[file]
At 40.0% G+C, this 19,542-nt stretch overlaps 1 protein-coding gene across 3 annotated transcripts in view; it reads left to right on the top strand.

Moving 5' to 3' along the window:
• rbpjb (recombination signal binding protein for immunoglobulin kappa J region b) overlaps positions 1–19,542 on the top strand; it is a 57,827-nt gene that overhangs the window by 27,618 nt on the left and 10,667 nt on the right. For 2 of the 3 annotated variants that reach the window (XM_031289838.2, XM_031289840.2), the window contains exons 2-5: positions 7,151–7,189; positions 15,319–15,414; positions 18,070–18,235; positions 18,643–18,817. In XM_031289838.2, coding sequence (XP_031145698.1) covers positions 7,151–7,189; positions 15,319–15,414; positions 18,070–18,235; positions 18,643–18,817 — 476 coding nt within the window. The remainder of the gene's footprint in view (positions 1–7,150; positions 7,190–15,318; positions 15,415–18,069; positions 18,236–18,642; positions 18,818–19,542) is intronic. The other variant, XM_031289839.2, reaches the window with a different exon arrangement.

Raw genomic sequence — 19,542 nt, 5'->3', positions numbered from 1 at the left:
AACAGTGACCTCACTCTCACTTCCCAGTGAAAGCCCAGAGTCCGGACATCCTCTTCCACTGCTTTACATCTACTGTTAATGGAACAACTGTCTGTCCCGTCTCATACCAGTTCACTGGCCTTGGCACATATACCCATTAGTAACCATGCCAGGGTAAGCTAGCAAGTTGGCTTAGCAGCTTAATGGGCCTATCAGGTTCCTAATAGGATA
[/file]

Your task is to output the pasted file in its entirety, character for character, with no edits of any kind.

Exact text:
At 40.0% G+C, this 19,542-nt stretch overlaps 1 protein-coding gene across 3 annotated transcripts in view; it reads left to right on the top strand.

Moving 5' to 3' along the window:
• rbpjb (recombination signal binding protein for immunoglobulin kappa J region b) overlaps positions 1–19,542 on the top strand; it is a 57,827-nt gene that overhangs the window by 27,618 nt on the left and 10,667 nt on the right. For 2 of the 3 annotated variants that reach the window (XM_031289838.2, XM_031289840.2), the window contains exons 2-5: positions 7,151–7,189; positions 15,319–15,414; positions 18,070–18,235; positions 18,643–18,817. In XM_031289838.2, coding sequence (XP_031145698.1) covers positions 7,151–7,189; positions 15,319–15,414; positions 18,070–18,235; positions 18,643–18,817 — 476 coding nt within the window. The remainder of the gene's footprint in view (positions 1–7,150; positions 7,190–15,318; positions 15,415–18,069; positions 18,236–18,642; positions 18,818–19,542) is intronic. The other variant, XM_031289839.2, reaches the window with a different exon arrangement.

Raw genomic sequence — 19,542 nt, 5'->3', positions numbered from 1 at the left:
AACAGTGACCTCACTCTCACTTCCCAGTGAAAGCCCAGAGTCCGGACATCCTCTTCCACTGCTTTACATCTACTGTTAATGGAACAACTGTCTGTCCCGTCTCATACCAGTTCACTGGCCTTGGCACATATACCCATTAGTAACCATGCCAGGGTAAGCTAGCAAGTTGGCTTAGCAGCTTAATGGGCCTATCAGGTTCCTAATAGGATA